Removing a tick box is not about increasing risk or changing job specifications. It’s about benefiting the business by recruiting from a wider pool, not discouraging applicants, and only considering criminal convictions where they are relevant to a specific role.

Under the Employment Practices Code (published by the Information Commissioners Office, which upholds data protection legislation), you should only collect ‘sensitive data’ (which covers criminal records) when necessary. Section 1.2.5 of the Code states that you should:

“remove any questions about sensitive data that do not have to be asked at the initial application stage”.

Who has banned the box?

Accenture, Bristol City Council, Boots, Carillion, Eversheds, Land Securities, Linklaters, Ricoh and Veolia have banned the box.

See the full list of employers who have banned the box
Boots have led the way in the retail sector, championing the campaign with their supply chain.
Freshfields Bruckhaus Deringer LLP have shown that regulated industries can do this too, and now ask about convictions after offer of employment.

Unlock’s approach as an employer

Our approach to recruitment

Unlock is committed to fair recruitment and the inclusion of applicants with criminal records. It is essential that people do not face unfair discrimination in any role within the charity, whether paid or voluntary. For that reason, we do not use criminal records to exclude people.

We only ask about criminal records if they are relevant to the role. As an organisation that actively recruits volunteers, staff and trustees with convictions, we have considered the relevance of criminal records in relation to the various roles within the charity. The relevance varies depending on the role. For our current operations, this includes where the role is defined as a ‘peer delivered’ role, and where it is a regulatory requirement. Our policy sets out more detail on how we do this.

Why we joined the campaign

“We know that many people with a criminal record see “the box” and are discouraged from applying. For those that tick the box, we know many employers use this as part of their initial sift, meaning they’re missing out on potentially suitable candidates. We believe that, by banning the box, employers are able to give people with convictions a better opportunity to compete for jobs on a level playing field.”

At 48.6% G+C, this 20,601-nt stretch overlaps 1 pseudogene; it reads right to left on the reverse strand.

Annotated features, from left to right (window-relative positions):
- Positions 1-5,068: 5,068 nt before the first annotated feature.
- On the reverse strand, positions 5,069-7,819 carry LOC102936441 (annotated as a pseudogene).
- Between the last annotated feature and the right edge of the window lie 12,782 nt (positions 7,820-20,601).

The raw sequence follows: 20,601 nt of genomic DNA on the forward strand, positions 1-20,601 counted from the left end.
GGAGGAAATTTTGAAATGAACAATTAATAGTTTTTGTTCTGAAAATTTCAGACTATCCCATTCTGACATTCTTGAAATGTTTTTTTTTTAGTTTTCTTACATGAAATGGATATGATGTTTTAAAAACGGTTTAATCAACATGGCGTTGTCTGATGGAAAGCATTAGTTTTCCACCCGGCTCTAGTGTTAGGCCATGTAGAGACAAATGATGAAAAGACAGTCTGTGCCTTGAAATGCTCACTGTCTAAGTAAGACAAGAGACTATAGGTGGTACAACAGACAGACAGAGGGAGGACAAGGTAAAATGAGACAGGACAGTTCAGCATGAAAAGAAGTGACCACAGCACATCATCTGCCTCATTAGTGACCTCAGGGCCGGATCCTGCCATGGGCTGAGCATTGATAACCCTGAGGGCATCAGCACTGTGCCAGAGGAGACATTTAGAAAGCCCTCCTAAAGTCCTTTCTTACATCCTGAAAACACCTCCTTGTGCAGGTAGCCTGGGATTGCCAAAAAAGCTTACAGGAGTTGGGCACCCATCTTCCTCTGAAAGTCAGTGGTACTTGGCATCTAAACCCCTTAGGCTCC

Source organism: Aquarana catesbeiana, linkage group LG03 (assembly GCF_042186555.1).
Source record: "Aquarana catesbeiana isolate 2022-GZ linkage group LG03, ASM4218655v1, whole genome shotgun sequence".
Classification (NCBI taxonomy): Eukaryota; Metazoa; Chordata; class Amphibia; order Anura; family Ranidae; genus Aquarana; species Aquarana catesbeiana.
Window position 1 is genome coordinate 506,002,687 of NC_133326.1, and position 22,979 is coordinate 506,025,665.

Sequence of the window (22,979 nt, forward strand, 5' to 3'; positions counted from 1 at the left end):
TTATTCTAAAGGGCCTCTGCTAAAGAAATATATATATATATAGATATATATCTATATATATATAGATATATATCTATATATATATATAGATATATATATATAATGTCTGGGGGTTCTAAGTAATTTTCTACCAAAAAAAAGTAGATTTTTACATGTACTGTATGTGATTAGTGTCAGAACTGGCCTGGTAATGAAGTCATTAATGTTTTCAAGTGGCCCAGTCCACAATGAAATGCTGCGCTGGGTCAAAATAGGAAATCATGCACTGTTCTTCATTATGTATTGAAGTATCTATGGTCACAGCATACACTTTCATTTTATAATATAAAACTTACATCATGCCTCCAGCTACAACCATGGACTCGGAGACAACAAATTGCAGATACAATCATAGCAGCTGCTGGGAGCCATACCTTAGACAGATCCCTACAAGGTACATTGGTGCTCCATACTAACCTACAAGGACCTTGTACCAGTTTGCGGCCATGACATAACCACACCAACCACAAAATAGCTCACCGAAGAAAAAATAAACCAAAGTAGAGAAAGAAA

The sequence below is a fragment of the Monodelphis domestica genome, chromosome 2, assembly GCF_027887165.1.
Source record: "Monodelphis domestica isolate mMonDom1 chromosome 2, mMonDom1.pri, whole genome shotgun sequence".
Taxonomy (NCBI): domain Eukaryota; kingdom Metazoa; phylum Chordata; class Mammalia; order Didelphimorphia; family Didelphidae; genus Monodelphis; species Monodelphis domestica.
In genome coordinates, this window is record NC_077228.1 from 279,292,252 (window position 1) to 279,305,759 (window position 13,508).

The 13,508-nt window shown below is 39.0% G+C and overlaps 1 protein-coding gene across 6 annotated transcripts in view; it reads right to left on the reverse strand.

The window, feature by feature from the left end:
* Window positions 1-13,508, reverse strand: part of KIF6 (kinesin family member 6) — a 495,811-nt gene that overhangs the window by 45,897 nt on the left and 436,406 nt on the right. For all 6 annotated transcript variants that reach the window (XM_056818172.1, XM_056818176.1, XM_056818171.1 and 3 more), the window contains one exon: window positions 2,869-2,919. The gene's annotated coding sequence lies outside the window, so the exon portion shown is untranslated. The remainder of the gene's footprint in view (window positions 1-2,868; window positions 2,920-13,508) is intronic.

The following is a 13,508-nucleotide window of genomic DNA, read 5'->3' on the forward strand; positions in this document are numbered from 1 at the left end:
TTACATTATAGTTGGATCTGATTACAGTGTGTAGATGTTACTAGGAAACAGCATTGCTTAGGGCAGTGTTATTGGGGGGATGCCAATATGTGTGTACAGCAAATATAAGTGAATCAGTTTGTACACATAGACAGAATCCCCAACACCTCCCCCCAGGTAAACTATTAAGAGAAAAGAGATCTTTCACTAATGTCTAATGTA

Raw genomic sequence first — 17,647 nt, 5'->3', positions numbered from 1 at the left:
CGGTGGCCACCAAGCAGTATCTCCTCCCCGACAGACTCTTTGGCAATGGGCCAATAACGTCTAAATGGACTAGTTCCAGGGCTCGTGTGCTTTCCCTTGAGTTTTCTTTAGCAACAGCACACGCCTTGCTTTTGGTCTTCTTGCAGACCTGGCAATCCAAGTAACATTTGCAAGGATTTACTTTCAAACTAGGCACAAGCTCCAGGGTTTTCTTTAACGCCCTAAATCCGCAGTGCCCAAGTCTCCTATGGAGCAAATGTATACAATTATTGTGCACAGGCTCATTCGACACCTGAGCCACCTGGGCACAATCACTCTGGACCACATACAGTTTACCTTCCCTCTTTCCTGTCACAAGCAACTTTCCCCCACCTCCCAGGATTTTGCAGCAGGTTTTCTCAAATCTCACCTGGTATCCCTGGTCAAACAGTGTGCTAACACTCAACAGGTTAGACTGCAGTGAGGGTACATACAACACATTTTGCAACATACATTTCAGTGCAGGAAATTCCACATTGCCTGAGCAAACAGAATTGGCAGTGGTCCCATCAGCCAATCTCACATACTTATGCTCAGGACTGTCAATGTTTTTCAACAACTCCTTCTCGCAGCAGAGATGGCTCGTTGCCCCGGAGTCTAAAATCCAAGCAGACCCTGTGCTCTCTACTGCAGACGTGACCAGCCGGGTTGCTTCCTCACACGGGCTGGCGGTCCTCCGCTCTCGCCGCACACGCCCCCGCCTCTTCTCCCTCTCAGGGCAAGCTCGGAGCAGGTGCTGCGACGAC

Christopher Stacey, Co-director, Unlock

Don’t have a tick box? Sign up!

If you don’t have a tick box, you can sign up to the Ban the Box campaign.

Get in touch with us and we’ll talk you through the next steps.

Alternatively, if you have all the information to hand, you can sign your company up to the campaign online.

Do have a tick box? Get advice and support

If you’re looking for advice and support in banning the box at your organisation, we have guidance on when to ask about convictions.

If you think you’re ready to remove the box, or you want help to develop your recruitment process, you can contact us directly. You can also contact BITC, who can offer support.

Useful links

If you’re interested in the campaign, find out more at

We have practical guidance on when to ask about convictions

Working in partnership

  • We work alongside Business in the Community, who lead the Ban the Box campaign
  • We believe it’s important that Ban the Box is led by the business community, showing the positive impact that banning the box can have on businesses
  • We are pleased to be able to provide support to both BITC and the organisations that they work with, to help employers implement fairer recruitment practices
  • We would like to thank BITC for their permission in reproducing some of their content on this page